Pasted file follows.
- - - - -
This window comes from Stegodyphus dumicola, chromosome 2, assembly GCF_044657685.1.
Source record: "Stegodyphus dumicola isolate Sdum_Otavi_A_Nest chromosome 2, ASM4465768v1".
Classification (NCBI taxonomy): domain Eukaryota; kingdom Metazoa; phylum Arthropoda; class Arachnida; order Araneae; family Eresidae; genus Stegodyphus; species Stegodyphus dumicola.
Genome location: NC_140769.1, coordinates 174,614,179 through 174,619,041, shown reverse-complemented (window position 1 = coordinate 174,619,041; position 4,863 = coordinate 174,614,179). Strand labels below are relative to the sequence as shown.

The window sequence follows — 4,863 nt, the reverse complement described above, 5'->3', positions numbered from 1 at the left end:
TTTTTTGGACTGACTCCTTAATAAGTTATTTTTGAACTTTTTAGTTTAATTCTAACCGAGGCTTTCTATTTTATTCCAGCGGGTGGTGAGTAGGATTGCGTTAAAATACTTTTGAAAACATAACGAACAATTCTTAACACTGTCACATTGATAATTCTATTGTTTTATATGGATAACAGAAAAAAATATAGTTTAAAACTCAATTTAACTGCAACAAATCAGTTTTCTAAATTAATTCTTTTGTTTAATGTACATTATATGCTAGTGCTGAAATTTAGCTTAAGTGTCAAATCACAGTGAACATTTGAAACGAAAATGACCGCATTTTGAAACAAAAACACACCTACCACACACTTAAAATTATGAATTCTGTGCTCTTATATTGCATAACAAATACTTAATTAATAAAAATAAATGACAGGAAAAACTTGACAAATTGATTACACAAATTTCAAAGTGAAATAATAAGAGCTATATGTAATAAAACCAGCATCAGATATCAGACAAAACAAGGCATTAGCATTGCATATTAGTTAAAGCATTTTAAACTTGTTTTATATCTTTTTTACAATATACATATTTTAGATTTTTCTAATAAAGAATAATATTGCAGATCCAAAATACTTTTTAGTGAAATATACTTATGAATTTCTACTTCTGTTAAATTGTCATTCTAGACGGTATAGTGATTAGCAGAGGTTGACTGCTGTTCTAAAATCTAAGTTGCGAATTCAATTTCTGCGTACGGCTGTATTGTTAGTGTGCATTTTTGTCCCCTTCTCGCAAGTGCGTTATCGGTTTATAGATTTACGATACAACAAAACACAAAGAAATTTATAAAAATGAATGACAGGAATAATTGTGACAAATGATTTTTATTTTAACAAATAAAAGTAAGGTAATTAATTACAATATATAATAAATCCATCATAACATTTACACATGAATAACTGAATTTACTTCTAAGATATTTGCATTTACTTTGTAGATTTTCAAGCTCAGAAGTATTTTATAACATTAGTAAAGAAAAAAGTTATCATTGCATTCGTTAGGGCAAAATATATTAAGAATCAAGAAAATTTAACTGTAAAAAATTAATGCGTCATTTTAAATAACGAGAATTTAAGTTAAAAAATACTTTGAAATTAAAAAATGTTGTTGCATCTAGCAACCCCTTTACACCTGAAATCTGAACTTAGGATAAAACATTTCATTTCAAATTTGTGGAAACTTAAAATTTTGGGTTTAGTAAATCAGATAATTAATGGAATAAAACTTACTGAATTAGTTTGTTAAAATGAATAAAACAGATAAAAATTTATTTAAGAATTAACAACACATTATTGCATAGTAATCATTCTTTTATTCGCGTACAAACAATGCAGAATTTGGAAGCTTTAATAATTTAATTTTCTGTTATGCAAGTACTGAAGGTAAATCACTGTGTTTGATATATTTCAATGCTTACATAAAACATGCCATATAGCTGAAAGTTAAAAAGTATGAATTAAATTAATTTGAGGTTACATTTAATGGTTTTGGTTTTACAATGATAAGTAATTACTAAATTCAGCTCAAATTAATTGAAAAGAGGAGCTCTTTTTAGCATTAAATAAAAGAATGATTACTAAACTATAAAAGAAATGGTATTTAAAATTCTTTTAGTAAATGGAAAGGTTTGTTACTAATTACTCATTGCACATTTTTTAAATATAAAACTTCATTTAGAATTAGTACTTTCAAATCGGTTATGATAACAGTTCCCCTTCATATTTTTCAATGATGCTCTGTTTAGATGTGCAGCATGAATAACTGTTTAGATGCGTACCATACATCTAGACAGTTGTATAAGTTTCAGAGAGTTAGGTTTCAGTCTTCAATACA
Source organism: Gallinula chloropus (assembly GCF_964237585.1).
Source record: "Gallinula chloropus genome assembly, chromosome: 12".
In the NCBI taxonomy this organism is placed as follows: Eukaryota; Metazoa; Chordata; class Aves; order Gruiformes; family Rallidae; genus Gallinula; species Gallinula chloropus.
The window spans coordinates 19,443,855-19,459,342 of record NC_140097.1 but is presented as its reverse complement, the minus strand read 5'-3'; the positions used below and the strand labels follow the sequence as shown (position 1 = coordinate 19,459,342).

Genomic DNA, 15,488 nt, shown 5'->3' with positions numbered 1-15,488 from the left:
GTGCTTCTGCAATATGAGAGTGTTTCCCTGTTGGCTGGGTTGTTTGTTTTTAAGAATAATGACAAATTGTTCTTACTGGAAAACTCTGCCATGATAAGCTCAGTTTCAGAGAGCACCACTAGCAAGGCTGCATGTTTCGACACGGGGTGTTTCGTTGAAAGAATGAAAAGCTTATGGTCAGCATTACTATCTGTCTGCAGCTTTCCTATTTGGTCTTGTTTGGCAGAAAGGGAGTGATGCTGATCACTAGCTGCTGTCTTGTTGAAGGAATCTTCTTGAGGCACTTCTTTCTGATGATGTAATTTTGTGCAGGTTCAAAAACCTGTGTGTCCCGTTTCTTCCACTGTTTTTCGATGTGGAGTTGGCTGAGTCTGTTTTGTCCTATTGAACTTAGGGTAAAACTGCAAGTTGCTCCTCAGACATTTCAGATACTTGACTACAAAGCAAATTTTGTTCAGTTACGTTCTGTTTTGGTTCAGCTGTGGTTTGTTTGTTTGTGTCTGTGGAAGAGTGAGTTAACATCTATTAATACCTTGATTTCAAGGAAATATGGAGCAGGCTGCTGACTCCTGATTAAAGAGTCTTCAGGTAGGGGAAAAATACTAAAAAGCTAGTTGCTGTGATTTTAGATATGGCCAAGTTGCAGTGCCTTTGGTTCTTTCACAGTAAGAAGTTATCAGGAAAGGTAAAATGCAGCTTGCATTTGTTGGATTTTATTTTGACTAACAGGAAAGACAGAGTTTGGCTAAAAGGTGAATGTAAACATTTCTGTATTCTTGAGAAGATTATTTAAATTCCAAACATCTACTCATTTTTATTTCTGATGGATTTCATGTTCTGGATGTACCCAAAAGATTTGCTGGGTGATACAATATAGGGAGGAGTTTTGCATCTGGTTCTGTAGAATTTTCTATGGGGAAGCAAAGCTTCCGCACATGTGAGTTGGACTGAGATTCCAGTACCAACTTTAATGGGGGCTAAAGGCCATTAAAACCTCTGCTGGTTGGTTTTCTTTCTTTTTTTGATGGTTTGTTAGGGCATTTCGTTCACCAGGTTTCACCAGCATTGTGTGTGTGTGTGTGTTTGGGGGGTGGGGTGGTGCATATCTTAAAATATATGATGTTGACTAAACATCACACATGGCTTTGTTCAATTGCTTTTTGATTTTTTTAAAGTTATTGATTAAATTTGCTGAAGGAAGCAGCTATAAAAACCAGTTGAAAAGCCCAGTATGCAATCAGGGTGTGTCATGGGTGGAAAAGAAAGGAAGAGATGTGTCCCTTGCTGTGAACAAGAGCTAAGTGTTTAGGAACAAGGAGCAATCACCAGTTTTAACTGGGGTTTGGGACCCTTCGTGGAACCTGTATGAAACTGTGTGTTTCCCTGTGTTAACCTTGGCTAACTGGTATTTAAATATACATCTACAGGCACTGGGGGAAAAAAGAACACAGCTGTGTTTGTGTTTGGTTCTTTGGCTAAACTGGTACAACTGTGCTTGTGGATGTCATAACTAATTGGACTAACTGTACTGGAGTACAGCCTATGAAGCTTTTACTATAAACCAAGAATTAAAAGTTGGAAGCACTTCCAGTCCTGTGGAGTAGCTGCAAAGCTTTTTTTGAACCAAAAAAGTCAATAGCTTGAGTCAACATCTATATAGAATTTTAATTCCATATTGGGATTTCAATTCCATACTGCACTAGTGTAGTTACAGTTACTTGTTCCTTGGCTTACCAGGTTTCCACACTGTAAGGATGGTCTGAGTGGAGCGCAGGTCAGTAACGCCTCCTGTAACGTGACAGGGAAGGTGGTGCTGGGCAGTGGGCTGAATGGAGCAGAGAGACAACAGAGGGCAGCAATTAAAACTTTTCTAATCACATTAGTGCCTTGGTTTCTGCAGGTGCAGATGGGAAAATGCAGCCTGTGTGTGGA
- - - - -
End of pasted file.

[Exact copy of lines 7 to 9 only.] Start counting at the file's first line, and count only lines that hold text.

Source organism: Gallinula chloropus (assembly GCF_964237585.1).
Source record: "Gallinula chloropus genome assembly, chromosome: 12".
In the NCBI taxonomy this organism is placed as follows: Eukaryota; Metazoa; Chordata; class Aves; order Gruiformes; family Rallidae; genus Gallinula; species Gallinula chloropus.